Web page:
The war on the poor aka 'welfare reform' is being waged with that much more ferocity and that much more cynicism in the weeks
People looking for their first job have long had a raw deal in the labour market. The effects of the financial crisis in 2008 meant employers disproportionately scaled back recruitment of entry level jobs and the most recent ONS statistics concerning those Not in Education, Employment or Training (NEET) say there are still 954,000 young (16 -24) NEETs.
Ordinarily, an impending election would whip politicians into a mad frenzy of desperately trying to rectify such a disaster; then things might actually change. Another good reason for young people to vote.
The shopping is done, the presents are wrapped and plans have been made. Yes, Christmas is just around the corner. And before we know it, we'll be toasting in the New Year. People say things tend to quieten down for businesses around this time of year, but this certainly hasn't been the case in the skills and employment arena. Quite the opposite, in fact.
Unemployment has continued to fall as the claimed economic bounce back saw more UK citizens find work. The latest Office for National Statistics (ONS) figures show the same pattern as the last year, but signs of a slowdown in the number entering work mean the country is not out of the woods yet.
They are more likely to be following the maxim, "Live longer, work longer," but how much work do they actually do? Being "self-employed" may seem preferable to being "retired" and definitely better than "unemployed," even if many of the self-employed are in tiny jobs, working only a few hours a week. In truth, some may be happy with that, but not all are.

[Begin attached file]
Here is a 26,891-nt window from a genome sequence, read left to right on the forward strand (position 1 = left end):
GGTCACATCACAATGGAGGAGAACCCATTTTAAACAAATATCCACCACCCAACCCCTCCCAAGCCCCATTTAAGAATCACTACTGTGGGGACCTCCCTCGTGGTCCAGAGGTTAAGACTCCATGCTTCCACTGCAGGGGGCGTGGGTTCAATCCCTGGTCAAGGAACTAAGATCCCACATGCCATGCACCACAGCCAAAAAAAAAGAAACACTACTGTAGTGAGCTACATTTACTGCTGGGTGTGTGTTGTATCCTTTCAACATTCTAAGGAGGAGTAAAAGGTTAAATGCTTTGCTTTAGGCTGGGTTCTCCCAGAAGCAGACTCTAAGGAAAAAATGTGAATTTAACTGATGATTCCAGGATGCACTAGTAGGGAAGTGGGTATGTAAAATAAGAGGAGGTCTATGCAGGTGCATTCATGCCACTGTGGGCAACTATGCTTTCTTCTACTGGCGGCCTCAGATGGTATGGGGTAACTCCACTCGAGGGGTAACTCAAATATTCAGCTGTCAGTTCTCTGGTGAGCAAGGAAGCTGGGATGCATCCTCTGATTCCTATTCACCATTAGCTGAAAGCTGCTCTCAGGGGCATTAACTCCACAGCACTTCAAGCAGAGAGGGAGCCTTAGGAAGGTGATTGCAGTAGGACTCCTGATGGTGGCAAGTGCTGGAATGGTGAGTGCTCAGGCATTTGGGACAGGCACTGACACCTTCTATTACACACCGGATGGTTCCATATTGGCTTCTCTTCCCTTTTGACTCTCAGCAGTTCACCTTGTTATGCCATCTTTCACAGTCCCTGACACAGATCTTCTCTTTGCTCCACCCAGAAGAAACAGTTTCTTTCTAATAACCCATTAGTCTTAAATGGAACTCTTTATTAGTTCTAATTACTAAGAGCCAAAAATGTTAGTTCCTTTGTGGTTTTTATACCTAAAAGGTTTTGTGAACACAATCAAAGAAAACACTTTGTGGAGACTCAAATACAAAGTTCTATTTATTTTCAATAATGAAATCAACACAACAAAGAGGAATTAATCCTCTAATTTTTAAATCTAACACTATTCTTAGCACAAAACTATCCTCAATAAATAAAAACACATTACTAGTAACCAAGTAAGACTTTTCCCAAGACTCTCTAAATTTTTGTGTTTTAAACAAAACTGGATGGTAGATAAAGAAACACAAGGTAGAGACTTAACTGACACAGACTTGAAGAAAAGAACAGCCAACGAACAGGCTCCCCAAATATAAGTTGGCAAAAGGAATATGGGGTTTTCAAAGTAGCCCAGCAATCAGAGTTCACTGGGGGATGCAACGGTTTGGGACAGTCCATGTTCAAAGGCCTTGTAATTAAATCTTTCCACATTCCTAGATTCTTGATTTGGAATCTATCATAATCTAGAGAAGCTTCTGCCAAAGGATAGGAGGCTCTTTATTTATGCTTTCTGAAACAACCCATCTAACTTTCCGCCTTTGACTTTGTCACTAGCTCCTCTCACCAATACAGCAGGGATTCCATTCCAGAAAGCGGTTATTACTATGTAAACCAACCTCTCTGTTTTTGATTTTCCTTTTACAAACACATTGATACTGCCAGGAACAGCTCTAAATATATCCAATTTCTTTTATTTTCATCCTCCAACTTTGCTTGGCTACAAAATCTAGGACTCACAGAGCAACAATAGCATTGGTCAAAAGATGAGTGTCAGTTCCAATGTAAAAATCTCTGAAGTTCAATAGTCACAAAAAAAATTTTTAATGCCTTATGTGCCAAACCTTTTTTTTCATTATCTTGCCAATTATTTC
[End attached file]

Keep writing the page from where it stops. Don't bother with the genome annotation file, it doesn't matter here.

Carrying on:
Today's official unemployment figures show a familiar pattern to those who watch them regularly.
Millions of people could be without a job or in work they are over-qualified for within the next decade unless action is
The rate of unemployment fell from 6.8% to 6.6% in the last three months, leading to government rejoicing. A rise too in the number of people in work - up 345,000 compared to the previous three months - looks good on the face of it...
When 'official' figures put UK unemployment at a five-year low and the government insist we are in the middle of a 'jobs boom', for those of us who have already had a career, there isn't a bright light at the end of the tunnel.